House prices are rising faster than incomes. See more at UK housing market stats – including house price to income ratios. For many young people, buying a house is just an impossibility.

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UK Inflation Rate and Graphs

Current UK Inflation Rate

  • CPI inflation rate: 1.3% (headline rate)
  • CPIH – 1.3% in the year to Aug 2014
  •  (page updated 18 November, 2014)




CPIH is a new experimental index from the ONS. It is based on CPI, plus it includes housing costs, such as mortgage interest payments. Owner occupiers cost (OOH) account for 12% of the CPIH weighting. Mortgage interest payments are the biggest part of OOH. Mortgage interest payments average 10% of household expenditure.


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Japanese National Debt

Readers Question: How is Japan able to run a national debt of nearly 240% of GDP? (from: List of National debt by Country)

In 2013, Japanese public sector debt rose to one quadrillion yen ($10.28 trillion). In 2013, this was 227% of GDP. This is significantly more than several European countries like Greece (150% of GDP, Italy 112% of GDP, UK 77% of GDP).

In the most recent budget deficit, Japanese government borrowing accounted for 7% of GDP.

Source: Hoshi and Ito (2012).

Despite the record debt levels, bond yields on Japanese debt are very low. Why is Japan able to borrow so much? Why have interest rates on Japanese bonds fallen?

Why Japan is able to borrow?


Why Japan is not Greece

Why Japan is not Greece: Source Beacon Reports on Japan

Current account surplus. Japan is running a current account surplus – attracting capital inflows into Japan; these  can be used by the private sector to buy government bonds. Japan doesn’t rely on external financing of its public sector debt. A high percentage of Japanese public sector debt is held domestically. 70% is held by the Bank of Japan, most of the rest is held by Japanese trust and investment funds. Despite a temporary inflow after the Euro debt crisis, foreign sector holdings of of medium- and long-term Japanese government securities remained below 7%. (Vox).

By contrast European periphery countries like Spain, Greece and Italy were also running current account deficits and had a greater reliance on external financing of domestic debt.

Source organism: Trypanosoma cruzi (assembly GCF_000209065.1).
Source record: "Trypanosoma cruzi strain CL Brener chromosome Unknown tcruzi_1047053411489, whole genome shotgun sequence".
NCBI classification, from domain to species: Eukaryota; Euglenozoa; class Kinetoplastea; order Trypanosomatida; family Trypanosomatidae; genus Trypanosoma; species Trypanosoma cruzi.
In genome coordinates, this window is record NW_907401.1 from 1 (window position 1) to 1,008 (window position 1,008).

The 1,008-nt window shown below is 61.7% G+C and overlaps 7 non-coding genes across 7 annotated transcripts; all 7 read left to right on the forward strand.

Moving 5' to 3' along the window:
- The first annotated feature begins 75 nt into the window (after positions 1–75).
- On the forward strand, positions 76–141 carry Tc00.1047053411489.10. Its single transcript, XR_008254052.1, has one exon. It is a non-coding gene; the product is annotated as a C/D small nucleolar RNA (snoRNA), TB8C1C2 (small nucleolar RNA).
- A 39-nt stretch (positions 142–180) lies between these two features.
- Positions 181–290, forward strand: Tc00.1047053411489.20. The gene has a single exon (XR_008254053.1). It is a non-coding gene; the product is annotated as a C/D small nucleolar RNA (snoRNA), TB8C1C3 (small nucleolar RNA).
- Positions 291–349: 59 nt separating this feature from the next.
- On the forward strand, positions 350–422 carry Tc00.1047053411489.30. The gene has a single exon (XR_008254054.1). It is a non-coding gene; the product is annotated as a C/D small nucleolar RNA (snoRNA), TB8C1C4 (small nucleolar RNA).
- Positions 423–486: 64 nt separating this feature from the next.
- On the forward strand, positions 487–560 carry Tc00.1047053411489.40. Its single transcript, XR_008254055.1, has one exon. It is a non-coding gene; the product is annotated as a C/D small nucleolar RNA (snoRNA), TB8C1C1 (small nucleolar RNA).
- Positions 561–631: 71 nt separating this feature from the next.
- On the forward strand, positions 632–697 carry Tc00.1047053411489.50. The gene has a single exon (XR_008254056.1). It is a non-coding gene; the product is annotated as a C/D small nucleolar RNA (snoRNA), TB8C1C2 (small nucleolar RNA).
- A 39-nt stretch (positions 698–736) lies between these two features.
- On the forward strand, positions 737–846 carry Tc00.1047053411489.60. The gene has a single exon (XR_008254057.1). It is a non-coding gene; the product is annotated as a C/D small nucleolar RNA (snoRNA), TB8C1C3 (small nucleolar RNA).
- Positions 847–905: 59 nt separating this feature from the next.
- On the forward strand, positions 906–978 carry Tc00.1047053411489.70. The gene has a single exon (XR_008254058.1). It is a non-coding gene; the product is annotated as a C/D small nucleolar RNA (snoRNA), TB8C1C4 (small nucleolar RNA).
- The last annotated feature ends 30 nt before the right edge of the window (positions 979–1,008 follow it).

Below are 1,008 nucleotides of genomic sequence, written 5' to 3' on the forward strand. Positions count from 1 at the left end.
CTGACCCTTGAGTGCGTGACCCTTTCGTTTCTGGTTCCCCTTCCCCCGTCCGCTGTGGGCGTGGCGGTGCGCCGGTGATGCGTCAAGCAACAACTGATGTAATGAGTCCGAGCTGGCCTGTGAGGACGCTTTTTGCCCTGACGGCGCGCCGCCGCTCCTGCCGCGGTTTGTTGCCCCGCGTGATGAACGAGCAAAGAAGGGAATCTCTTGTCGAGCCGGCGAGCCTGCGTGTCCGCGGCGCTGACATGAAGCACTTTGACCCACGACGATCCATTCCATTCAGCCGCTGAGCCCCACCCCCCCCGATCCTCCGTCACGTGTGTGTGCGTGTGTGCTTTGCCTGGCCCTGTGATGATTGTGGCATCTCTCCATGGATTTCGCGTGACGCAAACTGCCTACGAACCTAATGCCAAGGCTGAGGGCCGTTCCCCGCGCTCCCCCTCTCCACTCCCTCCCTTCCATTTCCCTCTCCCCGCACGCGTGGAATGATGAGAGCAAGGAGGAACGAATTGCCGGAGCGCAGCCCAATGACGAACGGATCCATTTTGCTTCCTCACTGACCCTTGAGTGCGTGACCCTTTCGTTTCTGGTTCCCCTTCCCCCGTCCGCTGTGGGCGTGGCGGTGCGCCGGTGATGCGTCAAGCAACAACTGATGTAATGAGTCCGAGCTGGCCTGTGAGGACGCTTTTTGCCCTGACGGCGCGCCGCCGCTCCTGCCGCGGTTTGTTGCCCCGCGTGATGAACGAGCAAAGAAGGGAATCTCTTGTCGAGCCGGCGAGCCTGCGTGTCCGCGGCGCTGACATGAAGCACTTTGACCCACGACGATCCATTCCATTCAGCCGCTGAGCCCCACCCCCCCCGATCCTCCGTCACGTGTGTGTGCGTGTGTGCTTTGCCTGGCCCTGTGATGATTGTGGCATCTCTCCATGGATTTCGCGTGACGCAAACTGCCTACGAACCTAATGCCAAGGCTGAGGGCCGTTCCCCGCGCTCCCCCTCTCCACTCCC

The Japanese private sector (both household and corporate) have a large appetite for buying government bonds. This is because domestic savings are relatively high. People and firms have spare cash to buy bonds and lend the government money. In a country with a very low saving rate, there would be less people willing / able to buy government debt. One concern that Japan has is that the domestic savings ratio is expected to continue to fall due to demographic changes. (See: Japan savings ratio)

Cost of debt servicing. Interest rates and bond yields in Japan are very low. (10 year bond yield is 0.5%) Therefore, the interest payments on the debt are relatively low. If interest rates in Japan were to rise, the cost of servicing the national debt would be much higher. Still debt interest payments account for a substantial amount of government spending. (15% of GDP, according to World Bank)

Japan has very low inflation and interest rates. The Bank of Japan is able to monetise part of the debt without causing inflation because of the depressed state of the economy. 70% of government debt is held by the Bank of Japan, which in theory doesn’t need repaying in the same way as to domestic savers. Adjusting for effects of tax, the nationwide core consumer-price index rose 1.0% in September, 2014 (WSJ). Analysts fear inflation could fall to 0.5% in 2015. A higher inflation rate would help the Japanese economic recovery.

Japan is still vulnerable – if the current account surplus falls, the external surplus will diminish reducing domestic purchase of government bonds.

If interest rates rise, the cost of financing the deficit will rise – though if interest rates do rise, this will hopefully be a reflection of an improving economic cycle, leading to higher growth.

In recent years, the Japanese government has been caught between trying to increase tax rates and increase the rate of economic growth. Unfortunately, they conflict. But, if Japan is to see a fall in debt to GDP ratio, then strong economic growth is a necessity.



The failure of quantitative easing?